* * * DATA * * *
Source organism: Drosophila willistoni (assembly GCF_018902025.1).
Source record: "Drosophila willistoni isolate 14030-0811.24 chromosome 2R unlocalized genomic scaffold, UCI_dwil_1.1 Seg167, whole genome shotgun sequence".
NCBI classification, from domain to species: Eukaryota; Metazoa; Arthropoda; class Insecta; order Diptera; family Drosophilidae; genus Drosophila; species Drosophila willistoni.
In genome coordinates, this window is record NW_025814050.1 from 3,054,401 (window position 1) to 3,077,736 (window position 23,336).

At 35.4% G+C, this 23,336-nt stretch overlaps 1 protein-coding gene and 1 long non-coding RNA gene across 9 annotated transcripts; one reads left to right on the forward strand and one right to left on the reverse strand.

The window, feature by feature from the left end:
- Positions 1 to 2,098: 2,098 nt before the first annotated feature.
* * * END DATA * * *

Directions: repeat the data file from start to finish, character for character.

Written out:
Source organism: Drosophila willistoni (assembly GCF_018902025.1).
Source record: "Drosophila willistoni isolate 14030-0811.24 chromosome 2R unlocalized genomic scaffold, UCI_dwil_1.1 Seg167, whole genome shotgun sequence".
NCBI classification, from domain to species: Eukaryota; Metazoa; Arthropoda; class Insecta; order Diptera; family Drosophilidae; genus Drosophila; species Drosophila willistoni.
In genome coordinates, this window is record NW_025814050.1 from 3,054,401 (window position 1) to 3,077,736 (window position 23,336).

At 35.4% G+C, this 23,336-nt stretch overlaps 1 protein-coding gene and 1 long non-coding RNA gene across 9 annotated transcripts; one reads left to right on the forward strand and one right to left on the reverse strand.

The window, feature by feature from the left end:
- Positions 1 to 2,098: 2,098 nt before the first annotated feature.